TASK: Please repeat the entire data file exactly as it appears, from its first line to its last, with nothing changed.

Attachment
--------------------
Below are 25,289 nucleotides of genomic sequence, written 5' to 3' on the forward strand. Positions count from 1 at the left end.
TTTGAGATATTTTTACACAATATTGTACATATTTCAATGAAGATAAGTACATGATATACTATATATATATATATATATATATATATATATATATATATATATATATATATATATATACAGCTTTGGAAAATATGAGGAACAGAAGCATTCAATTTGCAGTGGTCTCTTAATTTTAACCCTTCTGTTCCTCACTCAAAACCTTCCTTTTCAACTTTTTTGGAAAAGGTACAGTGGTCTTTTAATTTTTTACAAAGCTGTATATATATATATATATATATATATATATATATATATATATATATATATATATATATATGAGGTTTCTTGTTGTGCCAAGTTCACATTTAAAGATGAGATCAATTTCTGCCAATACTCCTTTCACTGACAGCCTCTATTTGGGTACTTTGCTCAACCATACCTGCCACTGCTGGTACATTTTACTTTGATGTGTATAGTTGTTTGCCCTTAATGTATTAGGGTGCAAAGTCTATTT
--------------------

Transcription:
Below are 25,289 nucleotides of genomic sequence, written 5' to 3' on the forward strand. Positions count from 1 at the left end.
TTTGAGATATTTTTACACAATATTGTACATATTTCAATGAAGATAAGTACATGATATACTATATATATATATATATATATATATATATATATATATATATATATATATATATATATACAGCTTTGGAAAATATGAGGAACAGAAGCATTCAATTTGCAGTGGTCTCTTAATTTTAACCCTTCTGTTCCTCACTCAAAACCTTCCTTTTCAACTTTTTTGGAAAAGGTACAGTGGTCTTTTAATTTTTTACAAAGCTGTATATATATATATATATATATATATATATATATATATATATATATATATATATATATATGAGGTTTCTTGTTGTGCCAAGTTCACATTTAAAGATGAGATCAATTTCTGCCAATACTCCTTTCACTGACAGCCTCTATTTGGGTACTTTGCTCAACCATACCTGCCACTGCTGGTACATTTTACTTTGATGTGTATAGTTGTTTGCCCTTAATGTATTAGGGTGCAAAGTCTATTT